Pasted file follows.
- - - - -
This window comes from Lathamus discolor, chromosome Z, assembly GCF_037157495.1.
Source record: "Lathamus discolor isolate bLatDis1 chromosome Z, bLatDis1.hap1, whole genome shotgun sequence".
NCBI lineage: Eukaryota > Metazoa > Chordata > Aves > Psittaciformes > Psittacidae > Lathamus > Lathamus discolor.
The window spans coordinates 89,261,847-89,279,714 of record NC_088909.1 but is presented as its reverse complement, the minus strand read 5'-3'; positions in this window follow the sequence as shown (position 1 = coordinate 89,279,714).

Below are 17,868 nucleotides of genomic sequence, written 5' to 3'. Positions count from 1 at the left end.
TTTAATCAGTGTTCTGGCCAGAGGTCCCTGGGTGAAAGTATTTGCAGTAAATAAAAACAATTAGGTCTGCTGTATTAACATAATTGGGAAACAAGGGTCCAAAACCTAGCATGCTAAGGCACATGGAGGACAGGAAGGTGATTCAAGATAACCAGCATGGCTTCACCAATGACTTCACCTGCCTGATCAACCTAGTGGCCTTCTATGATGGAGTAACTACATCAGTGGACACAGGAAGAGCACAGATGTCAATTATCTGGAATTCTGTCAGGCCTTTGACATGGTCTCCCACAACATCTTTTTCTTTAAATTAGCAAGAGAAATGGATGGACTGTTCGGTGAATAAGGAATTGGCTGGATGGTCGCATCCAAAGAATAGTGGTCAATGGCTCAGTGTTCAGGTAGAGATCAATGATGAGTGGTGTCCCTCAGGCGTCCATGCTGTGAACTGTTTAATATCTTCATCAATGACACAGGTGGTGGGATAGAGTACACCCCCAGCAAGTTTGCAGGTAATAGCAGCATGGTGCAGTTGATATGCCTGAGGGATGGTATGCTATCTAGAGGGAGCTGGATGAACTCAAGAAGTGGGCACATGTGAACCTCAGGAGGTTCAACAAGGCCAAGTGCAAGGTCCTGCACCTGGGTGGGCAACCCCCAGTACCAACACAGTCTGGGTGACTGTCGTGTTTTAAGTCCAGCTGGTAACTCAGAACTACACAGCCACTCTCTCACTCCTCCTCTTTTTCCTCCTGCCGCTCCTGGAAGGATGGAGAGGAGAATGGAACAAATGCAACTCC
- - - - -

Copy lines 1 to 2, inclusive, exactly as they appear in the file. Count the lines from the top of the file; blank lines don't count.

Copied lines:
This window comes from Lathamus discolor, chromosome Z, assembly GCF_037157495.1.
Source record: "Lathamus discolor isolate bLatDis1 chromosome Z, bLatDis1.hap1, whole genome shotgun sequence".